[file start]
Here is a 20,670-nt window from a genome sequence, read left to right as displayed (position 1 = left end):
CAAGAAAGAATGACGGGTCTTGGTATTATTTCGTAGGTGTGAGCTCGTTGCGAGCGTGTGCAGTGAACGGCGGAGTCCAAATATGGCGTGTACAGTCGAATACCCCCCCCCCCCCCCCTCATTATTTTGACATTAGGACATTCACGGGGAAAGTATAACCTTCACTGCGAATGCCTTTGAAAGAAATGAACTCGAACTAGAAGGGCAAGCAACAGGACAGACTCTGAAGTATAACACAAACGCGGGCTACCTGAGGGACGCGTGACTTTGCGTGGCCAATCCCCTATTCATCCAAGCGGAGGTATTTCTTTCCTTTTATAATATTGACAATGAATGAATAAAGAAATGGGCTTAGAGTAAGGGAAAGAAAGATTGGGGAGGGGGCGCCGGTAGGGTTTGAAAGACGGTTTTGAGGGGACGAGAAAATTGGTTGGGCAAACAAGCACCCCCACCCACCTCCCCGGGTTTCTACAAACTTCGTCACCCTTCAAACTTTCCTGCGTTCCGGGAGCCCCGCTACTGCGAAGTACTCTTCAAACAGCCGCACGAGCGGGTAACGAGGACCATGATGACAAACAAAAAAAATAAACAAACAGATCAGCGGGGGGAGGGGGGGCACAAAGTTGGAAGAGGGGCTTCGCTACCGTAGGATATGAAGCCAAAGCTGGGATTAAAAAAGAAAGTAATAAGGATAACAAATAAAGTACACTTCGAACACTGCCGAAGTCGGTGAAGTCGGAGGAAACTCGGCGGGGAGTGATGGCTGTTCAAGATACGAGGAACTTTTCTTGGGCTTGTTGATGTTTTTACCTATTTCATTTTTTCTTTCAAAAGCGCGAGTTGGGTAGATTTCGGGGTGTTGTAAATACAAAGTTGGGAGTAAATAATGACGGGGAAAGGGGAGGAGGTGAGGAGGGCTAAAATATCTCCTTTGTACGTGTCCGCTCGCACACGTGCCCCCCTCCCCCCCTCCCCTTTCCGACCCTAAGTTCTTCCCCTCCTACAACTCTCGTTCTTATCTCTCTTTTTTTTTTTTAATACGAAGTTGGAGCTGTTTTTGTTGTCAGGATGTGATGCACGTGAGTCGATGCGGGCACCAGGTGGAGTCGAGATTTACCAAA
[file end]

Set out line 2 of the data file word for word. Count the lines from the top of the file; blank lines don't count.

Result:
CAAGAAAGAATGACGGGTCTTGGTATTATTTCGTAGGTGTGAGCTCGTTGCGAGCGTGTGCAGTGAACGGCGGAGTCCAAATATGGCGTGTACAGTCGAATACCCCCCCCCCCCCCCCTCATTATTTTGACATTAGGACATTCACGGGGAAAGTATAACCTTCACTGCGAATGCCTTTGAAAGAAATGAACTCGAACTAGAAGGGCAAGCAACAGGACAGACTCTGAAGTATAACACAAACGCGGGCTACCTGAGGGACGCGTGACTTTGCGTGGCCAATCCCCTATTCATCCAAGCGGAGGTATTTCTTTCCTTTTATAATATTGACAATGAATGAATAAAGAAATGGGCTTAGAGTAAGGGAAAGAAAGATTGGGGAGGGGGCGCCGGTAGGGTTTGAAAGACGGTTTTGAGGGGACGAGAAAATTGGTTGGGCAAACAAGCACCCCCACCCACCTCCCCGGGTTTCTACAAACTTCGTCACCCTTCAAACTTTCCTGCGTTCCGGGAGCCCCGCTACTGCGAAGTACTCTTCAAACAGCCGCACGAGCGGGTAACGAGGACCATGATGACAAACAAAAAAAATAAACAAACAGATCAGCGGGGGGAGGGGGGGCACAAAGTTGGAAGAGGGGCTTCGCTACCGTAGGATATGAAGCCAAAGCTGGGATTAAAAAAGAAAGTAATAAGGATAACAAATAAAGTACACTTCGAACACTGCCGAAGTCGGTGAAGTCGGAGGAAACTCGGCGGGGAGTGATGGCTGTTCAAGATACGAGGAACTTTTCTTGGGCTTGTTGATGTTTTTACCTATTTCATTTTTTCTTTCAAAAGCGCGAGTTGGGTAGATTTCGGGGTGTTGTAAATACAAAGTTGGGAGTAAATAATGACGGGGAAAGGGGAGGAGGTGAGGAGGGCTAAAATATCTCCTTTGTACGTGTCCGCTCGCACACGTGCCCCCCTCCCCCCCTCCCCTTTCCGACCCTAAGTTCTTCCCCTCCTACAACTCTCGTTCTTATCTCTCTTTTTTTTTTTTAATACGAAGTTGGAGCTGTTTTTGTTGTCAGGATGTGATGCACGTGAGTCGATGCGGGCACCAGGTGGAGTCGAGATTTACCAAA